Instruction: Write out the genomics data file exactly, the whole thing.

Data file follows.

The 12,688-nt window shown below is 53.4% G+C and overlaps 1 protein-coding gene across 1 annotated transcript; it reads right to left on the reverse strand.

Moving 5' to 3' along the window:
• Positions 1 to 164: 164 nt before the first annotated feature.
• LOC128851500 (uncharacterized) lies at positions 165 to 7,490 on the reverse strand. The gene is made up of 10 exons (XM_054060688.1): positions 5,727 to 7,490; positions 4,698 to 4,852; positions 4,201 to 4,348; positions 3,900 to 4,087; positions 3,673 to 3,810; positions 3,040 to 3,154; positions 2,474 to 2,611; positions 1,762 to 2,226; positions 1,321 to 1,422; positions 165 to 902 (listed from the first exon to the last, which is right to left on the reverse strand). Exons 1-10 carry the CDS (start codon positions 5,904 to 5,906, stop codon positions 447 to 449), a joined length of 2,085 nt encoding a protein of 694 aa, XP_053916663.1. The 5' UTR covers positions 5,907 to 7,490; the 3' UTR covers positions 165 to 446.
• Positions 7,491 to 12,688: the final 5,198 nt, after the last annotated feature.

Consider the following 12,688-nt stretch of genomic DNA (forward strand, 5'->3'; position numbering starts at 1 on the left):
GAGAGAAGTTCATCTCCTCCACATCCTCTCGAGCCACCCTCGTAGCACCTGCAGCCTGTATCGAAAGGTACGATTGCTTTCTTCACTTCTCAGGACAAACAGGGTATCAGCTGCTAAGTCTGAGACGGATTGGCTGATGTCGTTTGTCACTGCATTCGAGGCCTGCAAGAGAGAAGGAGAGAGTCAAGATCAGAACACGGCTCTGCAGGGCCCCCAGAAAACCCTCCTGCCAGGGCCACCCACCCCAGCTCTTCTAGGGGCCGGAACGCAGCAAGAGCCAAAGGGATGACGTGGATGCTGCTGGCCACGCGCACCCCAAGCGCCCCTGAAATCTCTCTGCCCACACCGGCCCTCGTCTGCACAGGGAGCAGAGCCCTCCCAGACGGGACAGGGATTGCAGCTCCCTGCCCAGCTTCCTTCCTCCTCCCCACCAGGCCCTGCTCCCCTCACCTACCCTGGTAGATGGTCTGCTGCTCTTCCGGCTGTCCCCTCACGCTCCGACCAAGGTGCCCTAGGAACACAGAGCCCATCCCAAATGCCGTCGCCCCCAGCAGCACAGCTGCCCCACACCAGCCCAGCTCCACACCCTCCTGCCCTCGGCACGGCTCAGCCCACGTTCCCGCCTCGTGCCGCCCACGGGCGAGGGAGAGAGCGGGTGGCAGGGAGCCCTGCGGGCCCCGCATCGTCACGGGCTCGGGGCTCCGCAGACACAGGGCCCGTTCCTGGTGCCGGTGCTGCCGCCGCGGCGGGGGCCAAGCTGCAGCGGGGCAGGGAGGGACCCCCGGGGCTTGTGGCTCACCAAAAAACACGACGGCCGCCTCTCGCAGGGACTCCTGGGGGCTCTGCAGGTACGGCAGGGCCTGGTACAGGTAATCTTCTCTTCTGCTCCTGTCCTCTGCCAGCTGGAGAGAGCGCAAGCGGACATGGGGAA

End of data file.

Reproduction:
The 12,688-nt window shown below is 53.4% G+C and overlaps 1 protein-coding gene across 1 annotated transcript; it reads right to left on the reverse strand.

Moving 5' to 3' along the window:
• Positions 1 to 164: 164 nt before the first annotated feature.
• LOC128851500 (uncharacterized) lies at positions 165 to 7,490 on the reverse strand. The gene is made up of 10 exons (XM_054060688.1): positions 5,727 to 7,490; positions 4,698 to 4,852; positions 4,201 to 4,348; positions 3,900 to 4,087; positions 3,673 to 3,810; positions 3,040 to 3,154; positions 2,474 to 2,611; positions 1,762 to 2,226; positions 1,321 to 1,422; positions 165 to 902 (listed from the first exon to the last, which is right to left on the reverse strand). Exons 1-10 carry the CDS (start codon positions 5,904 to 5,906, stop codon positions 447 to 449), a joined length of 2,085 nt encoding a protein of 694 aa, XP_053916663.1. The 5' UTR covers positions 5,907 to 7,490; the 3' UTR covers positions 165 to 446.
• Positions 7,491 to 12,688: the final 5,198 nt, after the last annotated feature.

Consider the following 12,688-nt stretch of genomic DNA (forward strand, 5'->3'; position numbering starts at 1 on the left):
GAGAGAAGTTCATCTCCTCCACATCCTCTCGAGCCACCCTCGTAGCACCTGCAGCCTGTATCGAAAGGTACGATTGCTTTCTTCACTTCTCAGGACAAACAGGGTATCAGCTGCTAAGTCTGAGACGGATTGGCTGATGTCGTTTGTCACTGCATTCGAGGCCTGCAAGAGAGAAGGAGAGAGTCAAGATCAGAACACGGCTCTGCAGGGCCCCCAGAAAACCCTCCTGCCAGGGCCACCCACCCCAGCTCTTCTAGGGGCCGGAACGCAGCAAGAGCCAAAGGGATGACGTGGATGCTGCTGGCCACGCGCACCCCAAGCGCCCCTGAAATCTCTCTGCCCACACCGGCCCTCGTCTGCACAGGGAGCAGAGCCCTCCCAGACGGGACAGGGATTGCAGCTCCCTGCCCAGCTTCCTTCCTCCTCCCCACCAGGCCCTGCTCCCCTCACCTACCCTGGTAGATGGTCTGCTGCTCTTCCGGCTGTCCCCTCACGCTCCGACCAAGGTGCCCTAGGAACACAGAGCCCATCCCAAATGCCGTCGCCCCCAGCAGCACAGCTGCCCCACACCAGCCCAGCTCCACACCCTCCTGCCCTCGGCACGGCTCAGCCCACGTTCCCGCCTCGTGCCGCCCACGGGCGAGGGAGAGAGCGGGTGGCAGGGAGCCCTGCGGGCCCCGCATCGTCACGGGCTCGGGGCTCCGCAGACACAGGGCCCGTTCCTGGTGCCGGTGCTGCCGCCGCGGCGGGGGCCAAGCTGCAGCGGGGCAGGGAGGGACCCCCGGGGCTTGTGGCTCACCAAAAAACACGACGGCCGCCTCTCGCAGGGACTCCTGGGGGCTCTGCAGGTACGGCAGGGCCTGGTACAGGTAATCTTCTCTTCTGCTCCTGTCCTCTGCCAGCTGGAGAGAGCGCAAGCGGACATGGGGAA